Not Illegal to Take 'Upskirt' Photos, Top U.S. Court Rules

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By Sounak Mukhopadhyay | March 7, 2014 3:54 PM EST

A top U.S. court has ruled that it is not illegal to take upskirt photos of women.

The Supreme Judicial Court in Massachusetts overruled an earlier judgement by a lower court and declared Michael Robertson not guilty on Wednesday, March 5. Mr Robertson was arrested in August 2010 in a sting operation when he was found taking upskirt videos and photos of women with his mobile phone. Even though he was charged in a lower court, an apparent loophole in the law set the man free.

According to the court ruling, existing Peeping Tom laws prohibit people from taking photos of people who are nude or partially nude in private places like washrooms and dressing rooms. However, when it comes to clothed people in public, there is no such protective law. The court ruling has further clarified that a woman wearing any kind of a dress that covers her private parts cannot be termed as "nude" or "partially nude." It does not matter what kind of dress or underwear she may be wearing, she should still be considered "clothed."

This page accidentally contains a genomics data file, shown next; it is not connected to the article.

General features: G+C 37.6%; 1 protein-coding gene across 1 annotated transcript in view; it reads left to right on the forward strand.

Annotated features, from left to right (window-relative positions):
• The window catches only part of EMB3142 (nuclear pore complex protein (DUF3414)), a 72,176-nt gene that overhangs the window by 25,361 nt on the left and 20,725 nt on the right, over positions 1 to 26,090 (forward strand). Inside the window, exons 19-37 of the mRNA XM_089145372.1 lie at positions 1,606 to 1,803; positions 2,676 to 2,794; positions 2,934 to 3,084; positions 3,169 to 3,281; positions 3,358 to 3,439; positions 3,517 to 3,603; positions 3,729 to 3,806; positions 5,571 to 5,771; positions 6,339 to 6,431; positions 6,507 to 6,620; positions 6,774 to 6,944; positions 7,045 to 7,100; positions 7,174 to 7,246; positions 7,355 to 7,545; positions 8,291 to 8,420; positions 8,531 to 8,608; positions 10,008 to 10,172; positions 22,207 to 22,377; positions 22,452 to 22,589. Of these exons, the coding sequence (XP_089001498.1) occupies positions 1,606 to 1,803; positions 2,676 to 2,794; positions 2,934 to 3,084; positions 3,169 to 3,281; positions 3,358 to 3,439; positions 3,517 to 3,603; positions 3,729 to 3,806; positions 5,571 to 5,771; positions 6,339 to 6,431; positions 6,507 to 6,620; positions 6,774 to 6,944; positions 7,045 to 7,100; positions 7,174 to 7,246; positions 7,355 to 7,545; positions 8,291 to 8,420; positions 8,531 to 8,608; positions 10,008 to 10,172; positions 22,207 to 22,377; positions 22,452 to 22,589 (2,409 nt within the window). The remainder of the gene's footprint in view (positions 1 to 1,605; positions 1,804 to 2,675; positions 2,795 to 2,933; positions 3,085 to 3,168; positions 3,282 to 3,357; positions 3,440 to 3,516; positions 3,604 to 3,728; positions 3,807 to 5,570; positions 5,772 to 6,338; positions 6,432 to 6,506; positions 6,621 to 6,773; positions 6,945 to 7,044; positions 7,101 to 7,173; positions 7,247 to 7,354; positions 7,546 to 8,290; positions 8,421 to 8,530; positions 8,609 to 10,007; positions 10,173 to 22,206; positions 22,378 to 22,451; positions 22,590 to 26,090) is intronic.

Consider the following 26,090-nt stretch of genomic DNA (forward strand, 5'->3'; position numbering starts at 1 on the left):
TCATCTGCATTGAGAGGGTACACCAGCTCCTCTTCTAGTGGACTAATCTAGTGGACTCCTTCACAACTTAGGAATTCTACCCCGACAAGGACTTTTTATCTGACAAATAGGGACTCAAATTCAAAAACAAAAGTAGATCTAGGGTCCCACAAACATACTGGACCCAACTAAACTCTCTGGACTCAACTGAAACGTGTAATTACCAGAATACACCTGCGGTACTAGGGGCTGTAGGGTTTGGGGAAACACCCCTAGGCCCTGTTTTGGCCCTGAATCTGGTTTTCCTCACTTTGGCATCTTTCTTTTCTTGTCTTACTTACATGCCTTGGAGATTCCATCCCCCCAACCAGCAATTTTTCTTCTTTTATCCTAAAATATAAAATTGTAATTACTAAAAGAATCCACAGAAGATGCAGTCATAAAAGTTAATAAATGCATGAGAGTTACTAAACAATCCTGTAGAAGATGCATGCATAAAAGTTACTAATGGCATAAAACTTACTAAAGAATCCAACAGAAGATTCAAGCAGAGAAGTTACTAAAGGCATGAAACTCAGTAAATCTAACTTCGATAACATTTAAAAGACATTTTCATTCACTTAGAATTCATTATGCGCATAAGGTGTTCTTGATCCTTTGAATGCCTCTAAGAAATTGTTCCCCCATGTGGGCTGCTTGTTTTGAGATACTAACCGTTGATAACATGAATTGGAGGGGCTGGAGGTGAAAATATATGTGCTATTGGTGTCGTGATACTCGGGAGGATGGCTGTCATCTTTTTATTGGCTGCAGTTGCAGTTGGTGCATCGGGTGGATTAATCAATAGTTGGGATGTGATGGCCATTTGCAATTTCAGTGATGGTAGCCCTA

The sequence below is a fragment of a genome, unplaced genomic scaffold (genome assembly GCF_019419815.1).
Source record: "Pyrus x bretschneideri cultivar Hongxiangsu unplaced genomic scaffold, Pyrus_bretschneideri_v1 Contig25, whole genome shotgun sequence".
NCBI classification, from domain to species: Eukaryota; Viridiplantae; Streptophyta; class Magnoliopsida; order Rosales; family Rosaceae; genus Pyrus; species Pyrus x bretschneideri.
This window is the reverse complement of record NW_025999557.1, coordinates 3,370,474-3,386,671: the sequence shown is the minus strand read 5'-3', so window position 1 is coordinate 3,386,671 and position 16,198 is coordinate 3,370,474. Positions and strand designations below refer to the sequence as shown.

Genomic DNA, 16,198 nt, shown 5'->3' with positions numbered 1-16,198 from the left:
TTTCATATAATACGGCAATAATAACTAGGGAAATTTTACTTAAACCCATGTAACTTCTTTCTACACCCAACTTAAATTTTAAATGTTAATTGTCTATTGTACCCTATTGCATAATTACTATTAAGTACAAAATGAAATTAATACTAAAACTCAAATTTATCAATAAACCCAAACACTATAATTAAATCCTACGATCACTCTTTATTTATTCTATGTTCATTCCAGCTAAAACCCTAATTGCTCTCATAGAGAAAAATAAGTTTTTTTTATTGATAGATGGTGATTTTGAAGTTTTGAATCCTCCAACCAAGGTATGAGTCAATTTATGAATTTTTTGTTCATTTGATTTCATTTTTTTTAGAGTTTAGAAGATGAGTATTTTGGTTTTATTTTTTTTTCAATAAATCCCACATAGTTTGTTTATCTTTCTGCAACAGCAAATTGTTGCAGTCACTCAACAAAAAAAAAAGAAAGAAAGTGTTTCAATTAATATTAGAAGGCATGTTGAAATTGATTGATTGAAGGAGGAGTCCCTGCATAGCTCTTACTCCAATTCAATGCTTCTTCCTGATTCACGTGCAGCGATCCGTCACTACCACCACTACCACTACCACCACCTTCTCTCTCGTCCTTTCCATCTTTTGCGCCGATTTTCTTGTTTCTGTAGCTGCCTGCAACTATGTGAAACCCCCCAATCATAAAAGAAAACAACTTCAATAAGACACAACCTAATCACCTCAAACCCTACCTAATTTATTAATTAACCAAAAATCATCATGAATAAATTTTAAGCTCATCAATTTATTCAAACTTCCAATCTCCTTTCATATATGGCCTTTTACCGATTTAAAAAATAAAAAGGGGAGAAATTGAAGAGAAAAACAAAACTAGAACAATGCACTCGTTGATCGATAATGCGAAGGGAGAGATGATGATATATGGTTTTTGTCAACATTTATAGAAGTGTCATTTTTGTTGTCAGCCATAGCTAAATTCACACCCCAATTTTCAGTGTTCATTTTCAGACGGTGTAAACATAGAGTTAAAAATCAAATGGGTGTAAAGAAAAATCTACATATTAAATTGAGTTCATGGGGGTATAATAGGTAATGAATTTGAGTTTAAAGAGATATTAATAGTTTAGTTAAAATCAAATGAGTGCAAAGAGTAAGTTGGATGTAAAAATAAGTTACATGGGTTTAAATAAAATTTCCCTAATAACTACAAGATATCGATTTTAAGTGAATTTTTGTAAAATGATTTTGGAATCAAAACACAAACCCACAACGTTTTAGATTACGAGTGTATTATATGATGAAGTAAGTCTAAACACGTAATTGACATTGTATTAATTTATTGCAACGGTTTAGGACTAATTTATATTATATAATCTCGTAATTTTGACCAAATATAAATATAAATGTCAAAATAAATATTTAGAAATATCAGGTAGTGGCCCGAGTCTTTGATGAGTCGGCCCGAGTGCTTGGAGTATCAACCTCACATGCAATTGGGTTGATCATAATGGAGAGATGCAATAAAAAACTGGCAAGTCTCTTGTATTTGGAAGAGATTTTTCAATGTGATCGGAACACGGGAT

The state law is not applicable to photographers or videographers capturing clothed people. The court admits that an action like Mr Robertson's should be made illegal. However, the present set of laws has nothing against him at the moment, The Guardian reported. Beacon Hill lawmakers have been alarmed by the apparent flaw in the legal system and pledged for an update to the state law.

For those who are still not aware of what upskirt photos are, here is a brief introduction. The term refers to unauthorised photographing of covered or uncovered private parts of a woman under her skirt. It can either be an image or a video. The photographer apparently takes advantage of the woman being unaware of being photographed in such a manner. Upskirt photos can be associated with criminal activities like extortion as the victim is threatened to have her photos circulated online otherwise.

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